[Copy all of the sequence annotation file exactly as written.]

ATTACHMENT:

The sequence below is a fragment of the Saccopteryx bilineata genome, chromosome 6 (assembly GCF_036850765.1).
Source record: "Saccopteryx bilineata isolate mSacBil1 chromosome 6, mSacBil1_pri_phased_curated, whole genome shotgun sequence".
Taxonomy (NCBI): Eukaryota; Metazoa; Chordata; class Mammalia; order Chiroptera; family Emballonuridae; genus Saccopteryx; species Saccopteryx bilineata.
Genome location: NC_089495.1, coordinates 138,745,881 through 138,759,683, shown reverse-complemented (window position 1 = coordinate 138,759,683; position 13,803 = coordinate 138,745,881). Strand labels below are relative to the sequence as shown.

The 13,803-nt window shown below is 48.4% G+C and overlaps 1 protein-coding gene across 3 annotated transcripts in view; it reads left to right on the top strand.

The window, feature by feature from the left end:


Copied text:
The sequence below is a fragment of the Saccopteryx bilineata genome, chromosome 6 (assembly GCF_036850765.1).
Source record: "Saccopteryx bilineata isolate mSacBil1 chromosome 6, mSacBil1_pri_phased_curated, whole genome shotgun sequence".
Taxonomy (NCBI): Eukaryota; Metazoa; Chordata; class Mammalia; order Chiroptera; family Emballonuridae; genus Saccopteryx; species Saccopteryx bilineata.
Genome location: NC_089495.1, coordinates 138,745,881 through 138,759,683, shown reverse-complemented (window position 1 = coordinate 138,759,683; position 13,803 = coordinate 138,745,881). Strand labels below are relative to the sequence as shown.

The 13,803-nt window shown below is 48.4% G+C and overlaps 1 protein-coding gene across 3 annotated transcripts in view; it reads left to right on the top strand.

The window, feature by feature from the left end: